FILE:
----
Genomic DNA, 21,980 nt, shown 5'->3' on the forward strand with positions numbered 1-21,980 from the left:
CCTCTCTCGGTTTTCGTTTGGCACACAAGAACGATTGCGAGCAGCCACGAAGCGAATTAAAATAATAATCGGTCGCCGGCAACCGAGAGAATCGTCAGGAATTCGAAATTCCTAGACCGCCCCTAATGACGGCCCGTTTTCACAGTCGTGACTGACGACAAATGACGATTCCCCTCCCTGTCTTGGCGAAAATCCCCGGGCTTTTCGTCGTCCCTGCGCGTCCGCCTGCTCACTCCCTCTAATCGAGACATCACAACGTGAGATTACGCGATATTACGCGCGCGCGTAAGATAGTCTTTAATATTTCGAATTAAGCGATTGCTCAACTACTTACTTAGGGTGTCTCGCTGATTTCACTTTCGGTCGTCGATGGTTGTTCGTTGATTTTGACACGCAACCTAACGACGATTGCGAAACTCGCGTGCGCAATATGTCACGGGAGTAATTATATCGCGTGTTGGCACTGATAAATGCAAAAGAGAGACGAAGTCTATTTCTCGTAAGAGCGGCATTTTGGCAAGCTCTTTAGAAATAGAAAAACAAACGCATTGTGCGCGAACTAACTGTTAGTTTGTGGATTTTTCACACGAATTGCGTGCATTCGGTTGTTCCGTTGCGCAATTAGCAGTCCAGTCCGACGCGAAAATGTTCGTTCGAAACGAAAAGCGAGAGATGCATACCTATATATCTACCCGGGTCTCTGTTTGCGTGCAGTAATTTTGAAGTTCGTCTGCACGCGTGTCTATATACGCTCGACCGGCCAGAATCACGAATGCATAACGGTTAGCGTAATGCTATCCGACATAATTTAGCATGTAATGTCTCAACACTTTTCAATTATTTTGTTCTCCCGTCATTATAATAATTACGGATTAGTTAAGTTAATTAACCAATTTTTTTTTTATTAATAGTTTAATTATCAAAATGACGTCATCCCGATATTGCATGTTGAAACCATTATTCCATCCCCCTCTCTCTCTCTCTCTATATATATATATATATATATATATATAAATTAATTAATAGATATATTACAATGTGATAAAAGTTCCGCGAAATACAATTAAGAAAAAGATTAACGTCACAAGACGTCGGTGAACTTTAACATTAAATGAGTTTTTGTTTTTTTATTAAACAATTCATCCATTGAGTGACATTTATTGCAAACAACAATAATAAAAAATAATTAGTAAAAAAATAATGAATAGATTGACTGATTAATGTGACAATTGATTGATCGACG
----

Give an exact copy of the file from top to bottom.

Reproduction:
Genomic DNA, 21,980 nt, shown 5'->3' on the forward strand with positions numbered 1-21,980 from the left:
CCTCTCTCGGTTTTCGTTTGGCACACAAGAACGATTGCGAGCAGCCACGAAGCGAATTAAAATAATAATCGGTCGCCGGCAACCGAGAGAATCGTCAGGAATTCGAAATTCCTAGACCGCCCCTAATGACGGCCCGTTTTCACAGTCGTGACTGACGACAAATGACGATTCCCCTCCCTGTCTTGGCGAAAATCCCCGGGCTTTTCGTCGTCCCTGCGCGTCCGCCTGCTCACTCCCTCTAATCGAGACATCACAACGTGAGATTACGCGATATTACGCGCGCGCGTAAGATAGTCTTTAATATTTCGAATTAAGCGATTGCTCAACTACTTACTTAGGGTGTCTCGCTGATTTCACTTTCGGTCGTCGATGGTTGTTCGTTGATTTTGACACGCAACCTAACGACGATTGCGAAACTCGCGTGCGCAATATGTCACGGGAGTAATTATATCGCGTGTTGGCACTGATAAATGCAAAAGAGAGACGAAGTCTATTTCTCGTAAGAGCGGCATTTTGGCAAGCTCTTTAGAAATAGAAAAACAAACGCATTGTGCGCGAACTAACTGTTAGTTTGTGGATTTTTCACACGAATTGCGTGCATTCGGTTGTTCCGTTGCGCAATTAGCAGTCCAGTCCGACGCGAAAATGTTCGTTCGAAACGAAAAGCGAGAGATGCATACCTATATATCTACCCGGGTCTCTGTTTGCGTGCAGTAATTTTGAAGTTCGTCTGCACGCGTGTCTATATACGCTCGACCGGCCAGAATCACGAATGCATAACGGTTAGCGTAATGCTATCCGACATAATTTAGCATGTAATGTCTCAACACTTTTCAATTATTTTGTTCTCCCGTCATTATAATAATTACGGATTAGTTAAGTTAATTAACCAATTTTTTTTTTATTAATAGTTTAATTATCAAAATGACGTCATCCCGATATTGCATGTTGAAACCATTATTCCATCCCCCTCTCTCTCTCTCTCTATATATATATATATATATATATATATAAATTAATTAATAGATATATTACAATGTGATAAAAGTTCCGCGAAATACAATTAAGAAAAAGATTAACGTCACAAGACGTCGGTGAACTTTAACATTAAATGAGTTTTTGTTTTTTTATTAAACAATTCATCCATTGAGTGACATTTATTGCAAACAACAATAATAAAAAATAATTAGTAAAAAAATAATGAATAGATTGACTGATTAATGTGACAATTGATTGATCGACG